He heard the news while boarding the plane. Martin Luther King had just been shot.
It was April 4th, 1968.
Bobby Kennedy was campaigning for his party's presidential ticket. He was on his way to Indianapolis to finish off another day on the campaign trail.
When the plane landed, the death of Dr. King was confirmed.
As a result, city officials and members of his team strongly advised Kennedy against appearing in front of a crowd. The chief of police warned that if a riot broke out, they wouldn't be able to provide adequate protection.
Kennedy went ahead anyway. He canceled the stop at his headquarters to go directly to the rally site. It was in the heart of the African-American ghetto, and the news was not yet public.
Both his press secretary and his speechwriter drafted some notes for him to use, but he had written down his own words on the plane ride there, and those were the words he spoke.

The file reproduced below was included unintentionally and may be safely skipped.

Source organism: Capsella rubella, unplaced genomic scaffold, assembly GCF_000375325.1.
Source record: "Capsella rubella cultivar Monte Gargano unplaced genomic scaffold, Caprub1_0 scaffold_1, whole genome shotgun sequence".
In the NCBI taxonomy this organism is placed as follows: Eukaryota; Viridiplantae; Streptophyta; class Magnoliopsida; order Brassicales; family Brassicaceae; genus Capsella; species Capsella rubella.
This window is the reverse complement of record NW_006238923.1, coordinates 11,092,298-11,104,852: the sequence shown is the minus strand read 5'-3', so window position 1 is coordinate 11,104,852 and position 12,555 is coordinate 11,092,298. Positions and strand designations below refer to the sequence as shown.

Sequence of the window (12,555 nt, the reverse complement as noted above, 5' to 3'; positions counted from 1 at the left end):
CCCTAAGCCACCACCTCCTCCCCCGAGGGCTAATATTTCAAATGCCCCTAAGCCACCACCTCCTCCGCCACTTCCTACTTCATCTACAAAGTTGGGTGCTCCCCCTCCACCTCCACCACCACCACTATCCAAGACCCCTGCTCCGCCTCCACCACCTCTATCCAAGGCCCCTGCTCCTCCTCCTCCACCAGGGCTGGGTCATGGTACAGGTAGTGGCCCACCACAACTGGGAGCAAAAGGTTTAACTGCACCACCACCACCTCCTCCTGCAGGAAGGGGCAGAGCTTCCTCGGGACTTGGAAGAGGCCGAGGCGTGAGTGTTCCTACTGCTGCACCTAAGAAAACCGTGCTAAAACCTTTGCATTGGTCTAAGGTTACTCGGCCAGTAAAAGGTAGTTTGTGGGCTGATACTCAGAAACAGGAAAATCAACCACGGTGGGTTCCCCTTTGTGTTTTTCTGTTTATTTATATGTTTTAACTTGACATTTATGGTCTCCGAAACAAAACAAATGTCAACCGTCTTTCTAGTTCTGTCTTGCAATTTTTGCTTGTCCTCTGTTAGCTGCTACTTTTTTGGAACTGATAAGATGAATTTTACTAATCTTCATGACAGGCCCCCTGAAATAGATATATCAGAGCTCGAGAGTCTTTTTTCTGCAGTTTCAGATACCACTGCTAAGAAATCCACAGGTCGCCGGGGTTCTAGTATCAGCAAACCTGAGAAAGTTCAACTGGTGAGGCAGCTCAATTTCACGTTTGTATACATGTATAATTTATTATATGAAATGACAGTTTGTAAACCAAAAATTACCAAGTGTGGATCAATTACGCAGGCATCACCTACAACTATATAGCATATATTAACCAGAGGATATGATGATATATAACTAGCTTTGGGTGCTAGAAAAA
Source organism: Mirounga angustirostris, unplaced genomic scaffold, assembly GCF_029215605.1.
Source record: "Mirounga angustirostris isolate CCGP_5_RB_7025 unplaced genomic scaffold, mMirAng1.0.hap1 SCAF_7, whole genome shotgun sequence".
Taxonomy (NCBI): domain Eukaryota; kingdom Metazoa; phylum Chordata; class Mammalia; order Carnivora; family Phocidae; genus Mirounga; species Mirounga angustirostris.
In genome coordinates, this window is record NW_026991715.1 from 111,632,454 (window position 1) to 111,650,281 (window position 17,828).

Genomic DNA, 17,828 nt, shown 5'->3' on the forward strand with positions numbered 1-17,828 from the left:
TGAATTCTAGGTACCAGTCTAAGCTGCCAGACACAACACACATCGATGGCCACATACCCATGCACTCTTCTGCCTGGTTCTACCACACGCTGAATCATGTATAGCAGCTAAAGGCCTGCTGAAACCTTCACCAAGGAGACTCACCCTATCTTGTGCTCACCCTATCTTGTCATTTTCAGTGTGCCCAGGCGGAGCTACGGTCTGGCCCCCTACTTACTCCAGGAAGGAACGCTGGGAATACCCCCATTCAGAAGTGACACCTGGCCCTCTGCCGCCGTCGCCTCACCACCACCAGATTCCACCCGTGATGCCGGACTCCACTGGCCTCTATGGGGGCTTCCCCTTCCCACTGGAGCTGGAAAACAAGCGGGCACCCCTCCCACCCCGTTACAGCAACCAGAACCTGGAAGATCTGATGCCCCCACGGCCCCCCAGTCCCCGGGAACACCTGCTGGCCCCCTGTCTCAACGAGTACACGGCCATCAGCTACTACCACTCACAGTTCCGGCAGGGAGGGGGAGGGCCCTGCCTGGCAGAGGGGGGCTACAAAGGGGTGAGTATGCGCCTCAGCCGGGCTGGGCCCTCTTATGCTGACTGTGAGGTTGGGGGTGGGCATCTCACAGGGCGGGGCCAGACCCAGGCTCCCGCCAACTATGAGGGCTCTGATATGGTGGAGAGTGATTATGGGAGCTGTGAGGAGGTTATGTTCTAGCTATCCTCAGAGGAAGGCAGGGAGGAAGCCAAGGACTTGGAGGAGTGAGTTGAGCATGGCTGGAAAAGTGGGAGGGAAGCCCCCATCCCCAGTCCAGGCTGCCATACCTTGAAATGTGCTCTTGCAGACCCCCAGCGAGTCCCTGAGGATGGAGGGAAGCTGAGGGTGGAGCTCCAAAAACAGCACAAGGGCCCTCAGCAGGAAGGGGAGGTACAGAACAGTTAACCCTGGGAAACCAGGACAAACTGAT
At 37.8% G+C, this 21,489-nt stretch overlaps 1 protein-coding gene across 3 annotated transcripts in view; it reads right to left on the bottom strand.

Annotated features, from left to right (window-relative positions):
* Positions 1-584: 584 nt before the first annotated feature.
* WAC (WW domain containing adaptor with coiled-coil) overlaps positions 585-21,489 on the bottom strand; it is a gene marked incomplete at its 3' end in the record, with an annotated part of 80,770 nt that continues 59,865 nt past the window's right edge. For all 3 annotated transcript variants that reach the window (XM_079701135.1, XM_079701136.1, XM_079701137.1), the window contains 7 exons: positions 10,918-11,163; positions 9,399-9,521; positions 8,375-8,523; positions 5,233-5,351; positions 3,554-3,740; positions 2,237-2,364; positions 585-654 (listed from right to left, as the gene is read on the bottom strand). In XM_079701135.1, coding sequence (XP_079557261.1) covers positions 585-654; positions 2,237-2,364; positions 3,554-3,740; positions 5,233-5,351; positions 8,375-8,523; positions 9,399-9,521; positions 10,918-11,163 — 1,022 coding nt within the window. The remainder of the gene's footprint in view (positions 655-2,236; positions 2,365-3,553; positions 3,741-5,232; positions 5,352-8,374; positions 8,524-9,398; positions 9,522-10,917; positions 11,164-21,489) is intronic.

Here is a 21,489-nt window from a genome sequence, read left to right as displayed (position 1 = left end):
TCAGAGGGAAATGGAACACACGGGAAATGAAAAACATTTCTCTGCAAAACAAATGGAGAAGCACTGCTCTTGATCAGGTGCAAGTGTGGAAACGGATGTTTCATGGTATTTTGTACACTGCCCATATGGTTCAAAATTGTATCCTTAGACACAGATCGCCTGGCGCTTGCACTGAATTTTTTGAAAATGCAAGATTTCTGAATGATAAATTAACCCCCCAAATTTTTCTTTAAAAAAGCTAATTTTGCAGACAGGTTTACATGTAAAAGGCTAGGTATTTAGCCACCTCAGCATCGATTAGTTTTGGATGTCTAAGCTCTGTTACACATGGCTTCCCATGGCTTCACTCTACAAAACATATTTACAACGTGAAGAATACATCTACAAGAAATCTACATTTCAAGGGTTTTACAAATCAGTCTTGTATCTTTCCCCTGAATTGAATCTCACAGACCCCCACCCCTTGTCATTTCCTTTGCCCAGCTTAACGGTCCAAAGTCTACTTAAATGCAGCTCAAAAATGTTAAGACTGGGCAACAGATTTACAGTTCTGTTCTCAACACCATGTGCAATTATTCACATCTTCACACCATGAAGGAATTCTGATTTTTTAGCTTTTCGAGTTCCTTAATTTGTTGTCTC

He made the disheartening announcement standing on a flatbed truck.
The crowd erupted into screams of horror, disbelief, and hopelessness.
When they stopped, he spoke of what was likely to come: violence and bloodshed, a greater divide between the races, and he contrasted that with Dr. King's message.
He acknowledged the right of the African-American community to feel bitter and broken, and for the first time, he spoke publicly of his own brother's assassination almost five years earlier.
As he walked away, he left the crowd with a choice of how to proceed.
That night, riots erupted in 100-plus cities. Indianapolis wasn't one of them.